1) School is starting, and for the first time in 9 years, I'm sitting it out. Woo hoo! I know that my semester off will be exciting and exhausting, but I also know I need to get down to business. I have a mental schedule in my head--can I stick to it? What will true freedom do to me: spurn me onward, or make me a couch potato?
2) The asters are missing. Well, 1/2 of them, thanks to the rabbit. We are now trying liquid fence spray here at TDM, after mixed results with pepper wax and plantskydd. Unfortunately, the 500 grassshoppers are still here.
3) I just discovered that black swallowtails--in late summer / fall--stay in their chrysalides for 8-9 months until spring. Since I don't want to try and overwinter any on the back porch or in the fridge, I put out the last two large cats on the green fennel and hope they can evade any wasps these last few days. I hope the two already inside will eclose soon. Must remember to be careful cleaning up the garden next March and not throw any swallowtails into the compost!
4) To make up for the lack of cats, I brought in three more monarchs. Also smashed up more aphids on the milkweeds. 3 tiems as many milkweed this year, but lots are limp and looked sucked dry.
5) I've had my hybrid garden memoir rejected for a third time this summer. Book manuscript letters tend to be very much like literary journal letters: it's us, not you--or, it's mostly us and other things, just a little you, because there's something sorta decent going on here, probably. I know I've just started this process and am still learning the ropes on manuscript submissions, but I'm quickly bummed to see the process is far too similar to getting an essay or poem rejected. Maybe I was delusional, thinking that a bigger chunk of words--a much, much larger effort--would return a different sort of response. I keep seeing people I know getting books accepted left and right, and I feel left in the dust's dust.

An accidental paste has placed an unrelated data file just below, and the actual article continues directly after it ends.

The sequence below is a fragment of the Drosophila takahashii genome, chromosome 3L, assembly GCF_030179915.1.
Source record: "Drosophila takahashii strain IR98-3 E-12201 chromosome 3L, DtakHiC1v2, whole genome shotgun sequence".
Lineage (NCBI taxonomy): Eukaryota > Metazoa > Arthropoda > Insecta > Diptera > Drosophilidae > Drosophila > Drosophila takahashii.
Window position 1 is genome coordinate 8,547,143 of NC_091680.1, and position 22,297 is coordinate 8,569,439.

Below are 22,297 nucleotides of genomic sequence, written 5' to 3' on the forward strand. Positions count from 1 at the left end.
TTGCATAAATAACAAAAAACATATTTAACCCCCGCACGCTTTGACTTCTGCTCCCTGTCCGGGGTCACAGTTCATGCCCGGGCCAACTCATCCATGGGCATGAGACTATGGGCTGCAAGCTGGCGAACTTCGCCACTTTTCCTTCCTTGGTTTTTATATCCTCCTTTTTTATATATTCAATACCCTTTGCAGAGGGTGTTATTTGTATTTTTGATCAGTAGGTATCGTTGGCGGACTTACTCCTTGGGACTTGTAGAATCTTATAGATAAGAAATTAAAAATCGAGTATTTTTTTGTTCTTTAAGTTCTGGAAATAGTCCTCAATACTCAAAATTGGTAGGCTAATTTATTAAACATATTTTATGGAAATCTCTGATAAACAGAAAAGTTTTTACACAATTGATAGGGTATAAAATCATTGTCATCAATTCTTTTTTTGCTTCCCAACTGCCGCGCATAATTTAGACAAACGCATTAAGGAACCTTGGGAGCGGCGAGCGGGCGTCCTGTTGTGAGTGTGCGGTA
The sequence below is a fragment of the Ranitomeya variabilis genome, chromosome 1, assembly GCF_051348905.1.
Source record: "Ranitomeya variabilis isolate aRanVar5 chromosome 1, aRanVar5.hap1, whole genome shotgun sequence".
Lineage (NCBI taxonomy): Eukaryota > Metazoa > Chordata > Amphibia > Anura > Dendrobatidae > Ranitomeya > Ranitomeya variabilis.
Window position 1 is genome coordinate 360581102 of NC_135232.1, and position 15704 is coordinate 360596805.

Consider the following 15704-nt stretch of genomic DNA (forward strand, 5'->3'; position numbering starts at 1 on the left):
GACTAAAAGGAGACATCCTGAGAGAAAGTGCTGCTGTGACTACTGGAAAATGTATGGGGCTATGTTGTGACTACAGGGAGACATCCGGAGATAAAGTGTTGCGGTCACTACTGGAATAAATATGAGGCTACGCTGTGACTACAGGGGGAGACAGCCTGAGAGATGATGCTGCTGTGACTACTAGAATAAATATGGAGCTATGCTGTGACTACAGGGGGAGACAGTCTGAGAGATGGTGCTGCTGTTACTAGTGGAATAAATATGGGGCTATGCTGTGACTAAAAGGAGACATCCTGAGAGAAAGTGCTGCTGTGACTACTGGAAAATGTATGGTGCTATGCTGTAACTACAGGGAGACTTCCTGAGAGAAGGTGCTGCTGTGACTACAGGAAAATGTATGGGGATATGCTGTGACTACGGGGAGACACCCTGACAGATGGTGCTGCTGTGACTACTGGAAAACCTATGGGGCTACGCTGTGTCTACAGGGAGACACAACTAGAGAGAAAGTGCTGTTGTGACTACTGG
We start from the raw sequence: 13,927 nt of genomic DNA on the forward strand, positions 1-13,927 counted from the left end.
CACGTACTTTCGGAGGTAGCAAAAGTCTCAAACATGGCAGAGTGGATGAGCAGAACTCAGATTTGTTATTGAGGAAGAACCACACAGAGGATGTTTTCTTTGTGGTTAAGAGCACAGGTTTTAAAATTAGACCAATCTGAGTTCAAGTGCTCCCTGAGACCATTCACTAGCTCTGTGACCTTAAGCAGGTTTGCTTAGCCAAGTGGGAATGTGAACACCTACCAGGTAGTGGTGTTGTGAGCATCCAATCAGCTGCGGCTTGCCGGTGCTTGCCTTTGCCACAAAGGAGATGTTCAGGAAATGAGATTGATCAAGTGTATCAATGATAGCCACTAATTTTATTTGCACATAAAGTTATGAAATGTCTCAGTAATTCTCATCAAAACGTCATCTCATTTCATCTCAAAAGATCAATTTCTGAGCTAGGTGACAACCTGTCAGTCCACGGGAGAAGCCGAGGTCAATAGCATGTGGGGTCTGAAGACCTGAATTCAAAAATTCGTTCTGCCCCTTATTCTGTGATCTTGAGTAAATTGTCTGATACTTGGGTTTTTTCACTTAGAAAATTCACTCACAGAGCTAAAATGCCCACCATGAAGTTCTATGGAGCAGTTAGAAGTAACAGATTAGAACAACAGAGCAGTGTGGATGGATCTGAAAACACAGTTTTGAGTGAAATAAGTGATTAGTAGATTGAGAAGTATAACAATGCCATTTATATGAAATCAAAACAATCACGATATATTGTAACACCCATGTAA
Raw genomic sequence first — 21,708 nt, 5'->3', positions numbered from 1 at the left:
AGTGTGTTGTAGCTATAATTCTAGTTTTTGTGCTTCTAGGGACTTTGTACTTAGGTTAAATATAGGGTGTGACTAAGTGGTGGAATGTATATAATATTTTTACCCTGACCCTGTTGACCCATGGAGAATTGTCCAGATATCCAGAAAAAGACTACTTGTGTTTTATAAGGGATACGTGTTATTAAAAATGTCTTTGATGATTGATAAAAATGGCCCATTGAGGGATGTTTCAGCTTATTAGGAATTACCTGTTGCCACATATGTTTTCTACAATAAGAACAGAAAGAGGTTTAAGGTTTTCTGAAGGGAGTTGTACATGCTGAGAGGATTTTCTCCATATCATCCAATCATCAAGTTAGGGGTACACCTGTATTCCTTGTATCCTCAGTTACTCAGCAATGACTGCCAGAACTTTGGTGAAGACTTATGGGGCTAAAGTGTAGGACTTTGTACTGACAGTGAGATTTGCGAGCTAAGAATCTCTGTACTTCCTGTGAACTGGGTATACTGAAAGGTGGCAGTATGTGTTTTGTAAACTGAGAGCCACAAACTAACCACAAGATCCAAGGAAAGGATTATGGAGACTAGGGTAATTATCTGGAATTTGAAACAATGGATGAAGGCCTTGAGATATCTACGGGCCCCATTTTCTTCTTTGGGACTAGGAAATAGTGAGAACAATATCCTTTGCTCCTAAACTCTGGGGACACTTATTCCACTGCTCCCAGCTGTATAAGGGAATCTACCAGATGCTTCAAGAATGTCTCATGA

It's probably not a good time to try and get a book published (and please no one suggest self or digital publishing, or finding an agent so the process is twice as laborious and mysterious), but I figure if you got something unique and good it shouldn't matter. So what do I have? I really just sort of want to move on, and am finding it hard to do so when I still have to think about it--sending out the manuscript, sending out essays to journals (I really don't want to send out work to journals this year, but what choice do I really have?).... I'm already having a hard time concentrating on the next book project. Nothing is neat! Ok! Fine! I knew that! And if this book ever gets accepted it'll need editorial polishing. I know! Overlaps can be good, I suppose. I'm my most productive when 2 projects are going on simultaneously.
6) But you know what? I was just sitting here thinking about the times in my life when good things happened with my writing: they usually come in rushes and while I'm working my tail off. So, maybe the cosmos has seen my waffling in the garden too long and is waiting to see if I walk the walk 24/7. This is a test of the emergency writing system--get your butt back in the freaking chair and don't do anything else.
7) I really can't afford it, but I just ordered a heap of liatris for the monarchs. The garden should be nicely filled in next summer. If only a person's spirit and energy and faith were so easily appeased.
8) The day I'm not melancholic is the day I can't think straight or deeply feel the world--and the day I have no hope of experiencing true joy and peace.
"All I know is that here I am, and the valley is very quiet, the sun is going down, there is no human being around, and as darkness falls I could easily be a completely forgotten person, as if I did not exist for the world at all. The day could easily come when I would be just as invisible as if I never existed, and still be living up here on this hill. . . .And I know that I would be perfectly content to be so.
Who knows anything at all about solitude if he has not been in love, and in love in his solitude? Love and solitude must test each other in the man who means to live alone: they must become one and the same thing in him, or he will only be half a person. Unless I have you with me always, in some very quiet and perfect way, I will never be able to live fruitfully alone."
-- Thomas Merton
what about a title change ... Punk Rock Gardening ... then a haha ... hyjacked - you just bought a book on hybrid memoirs ... hook'em in then snare them with your good stuff (I don't know) ... I'd buy it!
The Merton is a beautiful passage. It seems like you've mastered solitude, yourself, which to the uninitiated can seem detached and unfocused, but in reality vibrates with making lists, planning for the next garden, reveling in swallowtails...
James--solitude is ery important to me, on a spiritual level. I can't feel happy or purposeful without it, tons of it, much to the consternation of those around me. I get weekly Merton quotes emailed to me, and so often they speak to me from a kindred soul.
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